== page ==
At least 220,000 civilians have died as a result of conflict since the civil war began in 2011.? An estimated 11.7 million people are in need of humanitarian assistance. ?6.2 million are internally displaced and 7.8 million refugees have left the country, mostly to neighbouring Lebanon, Turkey and Jordan. ?

The humanitarian needs in Syria are severe across all sectors, with health, shelter, and food needs most critical in areas where fighting continues including governorates in the northwest and northeast of the country. Protection interventions are required countrywide. Access for humanitarians remains extremely problematic, even in areas retaken by the Syrian Arab Army.

Since late 2015, the Syrian Arab army have been slowly regaining territory across the country. With only governorates in the northeast and northwest remaining outside government control, the war is widely seen as entering its final and possibly most violent stages. Turkish, Russian, Iranian, American, and Syrian troops are stationed inside Syria, as well as a range of non-state armed groups ranging from more moderate opposition groups to Salafist Jihadi groups.

Latest Developments

25/06: An escalation in fighting in northern Hama, southern Idleb and rural areas of Aleppo displaced at least 330,000 people. The impact on civilians, infrastructure and fields has been devastating; at least three IDP settlements, one refugee camp, 37 schools and 26 health facilities have been affected by a new wave of barrel bomb attacks and artillery strikes. The civilian death toll continues to rise and has likely surpassed 300 people. Access is severely limited, and needs persist across all sectors (especially protection, food, shelter, health and WASH).  ?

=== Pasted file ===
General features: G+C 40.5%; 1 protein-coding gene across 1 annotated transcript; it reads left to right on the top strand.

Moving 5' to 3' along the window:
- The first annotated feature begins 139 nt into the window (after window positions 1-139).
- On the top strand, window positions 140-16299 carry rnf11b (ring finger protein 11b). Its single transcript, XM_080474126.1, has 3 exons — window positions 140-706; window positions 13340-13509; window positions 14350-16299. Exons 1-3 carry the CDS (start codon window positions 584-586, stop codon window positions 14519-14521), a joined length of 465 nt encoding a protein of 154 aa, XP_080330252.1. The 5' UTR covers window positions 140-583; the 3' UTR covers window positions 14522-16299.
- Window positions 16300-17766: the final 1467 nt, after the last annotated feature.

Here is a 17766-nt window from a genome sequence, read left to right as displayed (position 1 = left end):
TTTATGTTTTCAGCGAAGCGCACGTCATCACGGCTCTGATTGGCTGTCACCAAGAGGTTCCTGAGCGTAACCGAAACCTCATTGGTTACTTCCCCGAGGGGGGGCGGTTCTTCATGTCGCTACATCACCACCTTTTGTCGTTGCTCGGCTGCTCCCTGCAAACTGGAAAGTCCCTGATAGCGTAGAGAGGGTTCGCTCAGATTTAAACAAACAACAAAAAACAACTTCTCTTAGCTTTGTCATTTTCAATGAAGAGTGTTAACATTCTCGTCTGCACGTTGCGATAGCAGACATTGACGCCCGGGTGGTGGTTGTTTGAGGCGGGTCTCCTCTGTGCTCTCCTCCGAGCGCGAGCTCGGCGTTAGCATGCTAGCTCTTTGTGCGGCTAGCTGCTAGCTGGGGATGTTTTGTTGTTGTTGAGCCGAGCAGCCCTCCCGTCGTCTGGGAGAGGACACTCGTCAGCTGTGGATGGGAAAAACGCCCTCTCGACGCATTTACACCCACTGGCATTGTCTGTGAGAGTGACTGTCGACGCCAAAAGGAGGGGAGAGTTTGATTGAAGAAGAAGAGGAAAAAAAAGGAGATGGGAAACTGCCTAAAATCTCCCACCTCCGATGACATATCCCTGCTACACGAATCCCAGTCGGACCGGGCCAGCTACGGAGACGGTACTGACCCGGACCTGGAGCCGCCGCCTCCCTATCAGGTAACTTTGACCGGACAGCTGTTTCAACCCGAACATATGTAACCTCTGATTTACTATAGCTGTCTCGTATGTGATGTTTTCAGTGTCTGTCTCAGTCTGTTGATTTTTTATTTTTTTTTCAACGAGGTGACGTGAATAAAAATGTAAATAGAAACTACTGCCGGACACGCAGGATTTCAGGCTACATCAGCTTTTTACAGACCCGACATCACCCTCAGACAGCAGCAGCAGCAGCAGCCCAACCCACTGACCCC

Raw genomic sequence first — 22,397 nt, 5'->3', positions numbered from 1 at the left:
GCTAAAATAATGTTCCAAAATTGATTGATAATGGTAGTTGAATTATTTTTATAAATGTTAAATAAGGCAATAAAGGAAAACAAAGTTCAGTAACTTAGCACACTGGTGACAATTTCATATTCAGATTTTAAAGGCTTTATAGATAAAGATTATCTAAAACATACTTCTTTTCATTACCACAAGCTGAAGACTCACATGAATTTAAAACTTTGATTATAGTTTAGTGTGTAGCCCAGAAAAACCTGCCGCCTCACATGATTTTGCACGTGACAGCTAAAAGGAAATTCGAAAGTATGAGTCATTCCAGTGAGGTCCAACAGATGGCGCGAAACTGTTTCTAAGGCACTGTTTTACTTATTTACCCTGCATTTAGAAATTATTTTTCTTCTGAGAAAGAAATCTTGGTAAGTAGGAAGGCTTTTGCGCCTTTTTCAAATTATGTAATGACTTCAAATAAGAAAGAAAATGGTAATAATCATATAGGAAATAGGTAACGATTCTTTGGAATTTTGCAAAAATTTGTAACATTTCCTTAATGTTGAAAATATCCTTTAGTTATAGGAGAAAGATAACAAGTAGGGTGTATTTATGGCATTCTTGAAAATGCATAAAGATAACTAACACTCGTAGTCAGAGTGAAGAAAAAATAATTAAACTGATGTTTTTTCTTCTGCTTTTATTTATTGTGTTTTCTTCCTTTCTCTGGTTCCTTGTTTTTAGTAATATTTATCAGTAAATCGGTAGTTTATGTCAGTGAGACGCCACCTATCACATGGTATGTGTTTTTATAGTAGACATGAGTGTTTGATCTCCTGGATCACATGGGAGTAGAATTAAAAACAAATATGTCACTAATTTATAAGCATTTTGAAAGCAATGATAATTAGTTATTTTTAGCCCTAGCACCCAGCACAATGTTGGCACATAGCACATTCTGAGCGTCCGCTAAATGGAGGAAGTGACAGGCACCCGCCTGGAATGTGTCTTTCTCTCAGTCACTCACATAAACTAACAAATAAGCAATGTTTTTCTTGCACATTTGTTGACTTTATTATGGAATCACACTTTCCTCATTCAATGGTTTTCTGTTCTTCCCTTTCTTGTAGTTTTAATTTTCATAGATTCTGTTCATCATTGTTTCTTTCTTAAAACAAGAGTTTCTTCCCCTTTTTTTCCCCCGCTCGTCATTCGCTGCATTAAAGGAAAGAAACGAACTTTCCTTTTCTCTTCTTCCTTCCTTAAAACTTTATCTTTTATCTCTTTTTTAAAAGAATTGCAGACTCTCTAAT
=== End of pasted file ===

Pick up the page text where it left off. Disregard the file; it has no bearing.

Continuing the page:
11/06: Multiple fires have destroyed some 400 square kilometres of farmland in the conflict-affected northwest since 10 May. Wheat and barley crops have been burned, severely affecting the already strained food security and livelihood situation in the region. The large-scale crop burning is also expected to have adverse effects on the health of civilians, many of whom are already struggling with respiratory diseases. The cause of the fires is thought to be intentional in some cases and collateral damage of the conflict in others. ?


Key Figures

People affected
People displaced
People in Need
Key figures are for the entire response and are not CCCM-specific.

INFORM Global Crisis Severity Index

Crisis Severity: 4.8

Impact: 4.6

Humanitarian Conditions: 5

Complexity: 4.7

Access Constraints: 5

The above scale is from 0 (Very low) to 5 (Very high)
Information courtesy of ACAPS.
Response Overview

Key Figures - 2019 HPC

in need
People targeted
Funding required




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Test CCCM Cluster ToR for X country 23 Oct 2018
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HDX datasets

3 Common Operating Datasets or CCCM-tagged datsets are on the Humanitarian Data Exchange: